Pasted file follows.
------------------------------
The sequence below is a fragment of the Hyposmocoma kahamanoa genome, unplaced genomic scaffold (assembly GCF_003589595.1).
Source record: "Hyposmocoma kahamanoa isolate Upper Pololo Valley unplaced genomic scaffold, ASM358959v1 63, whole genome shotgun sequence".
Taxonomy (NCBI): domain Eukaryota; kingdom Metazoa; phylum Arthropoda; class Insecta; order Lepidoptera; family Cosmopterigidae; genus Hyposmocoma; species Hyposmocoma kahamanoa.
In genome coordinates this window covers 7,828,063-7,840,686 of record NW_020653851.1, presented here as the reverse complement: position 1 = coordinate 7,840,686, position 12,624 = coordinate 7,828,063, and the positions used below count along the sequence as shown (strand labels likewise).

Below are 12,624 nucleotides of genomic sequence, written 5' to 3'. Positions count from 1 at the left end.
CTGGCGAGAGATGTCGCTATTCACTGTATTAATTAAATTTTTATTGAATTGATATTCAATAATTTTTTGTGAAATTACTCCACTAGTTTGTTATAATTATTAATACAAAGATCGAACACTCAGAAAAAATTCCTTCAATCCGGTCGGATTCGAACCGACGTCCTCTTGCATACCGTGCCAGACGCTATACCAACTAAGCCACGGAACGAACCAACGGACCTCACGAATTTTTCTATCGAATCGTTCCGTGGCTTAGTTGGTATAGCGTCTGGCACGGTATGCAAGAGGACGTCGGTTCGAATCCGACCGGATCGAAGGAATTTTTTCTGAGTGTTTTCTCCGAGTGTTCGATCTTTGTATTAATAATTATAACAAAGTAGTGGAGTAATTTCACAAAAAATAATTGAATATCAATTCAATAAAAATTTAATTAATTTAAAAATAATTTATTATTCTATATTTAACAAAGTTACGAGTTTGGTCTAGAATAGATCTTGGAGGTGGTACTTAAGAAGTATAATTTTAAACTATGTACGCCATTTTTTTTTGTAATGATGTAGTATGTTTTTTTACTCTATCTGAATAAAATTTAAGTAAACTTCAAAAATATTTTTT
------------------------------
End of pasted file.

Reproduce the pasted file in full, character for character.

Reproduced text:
The sequence below is a fragment of the Hyposmocoma kahamanoa genome, unplaced genomic scaffold (assembly GCF_003589595.1).
Source record: "Hyposmocoma kahamanoa isolate Upper Pololo Valley unplaced genomic scaffold, ASM358959v1 63, whole genome shotgun sequence".
Taxonomy (NCBI): domain Eukaryota; kingdom Metazoa; phylum Arthropoda; class Insecta; order Lepidoptera; family Cosmopterigidae; genus Hyposmocoma; species Hyposmocoma kahamanoa.
In genome coordinates this window covers 7,828,063-7,840,686 of record NW_020653851.1, presented here as the reverse complement: position 1 = coordinate 7,840,686, position 12,624 = coordinate 7,828,063, and the positions used below count along the sequence as shown (strand labels likewise).

Below are 12,624 nucleotides of genomic sequence, written 5' to 3'. Positions count from 1 at the left end.
CTGGCGAGAGATGTCGCTATTCACTGTATTAATTAAATTTTTATTGAATTGATATTCAATAATTTTTTGTGAAATTACTCCACTAGTTTGTTATAATTATTAATACAAAGATCGAACACTCAGAAAAAATTCCTTCAATCCGGTCGGATTCGAACCGACGTCCTCTTGCATACCGTGCCAGACGCTATACCAACTAAGCCACGGAACGAACCAACGGACCTCACGAATTTTTCTATCGAATCGTTCCGTGGCTTAGTTGGTATAGCGTCTGGCACGGTATGCAAGAGGACGTCGGTTCGAATCCGACCGGATCGAAGGAATTTTTTCTGAGTGTTTTCTCCGAGTGTTCGATCTTTGTATTAATAATTATAACAAAGTAGTGGAGTAATTTCACAAAAAATAATTGAATATCAATTCAATAAAAATTTAATTAATTTAAAAATAATTTATTATTCTATATTTAACAAAGTTACGAGTTTGGTCTAGAATAGATCTTGGAGGTGGTACTTAAGAAGTATAATTTTAAACTATGTACGCCATTTTTTTTTGTAATGATGTAGTATGTTTTTTTACTCTATCTGAATAAAATTTAAGTAAACTTCAAAAATATTTTTT